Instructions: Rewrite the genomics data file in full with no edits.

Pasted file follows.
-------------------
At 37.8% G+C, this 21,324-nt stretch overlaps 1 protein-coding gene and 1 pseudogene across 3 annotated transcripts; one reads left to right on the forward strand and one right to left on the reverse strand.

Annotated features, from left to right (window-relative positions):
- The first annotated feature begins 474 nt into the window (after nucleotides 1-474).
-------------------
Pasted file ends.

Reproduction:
At 37.8% G+C, this 21,324-nt stretch overlaps 1 protein-coding gene and 1 pseudogene across 3 annotated transcripts; one reads left to right on the forward strand and one right to left on the reverse strand.

Annotated features, from left to right (window-relative positions):
- The first annotated feature begins 474 nt into the window (after nucleotides 1-474).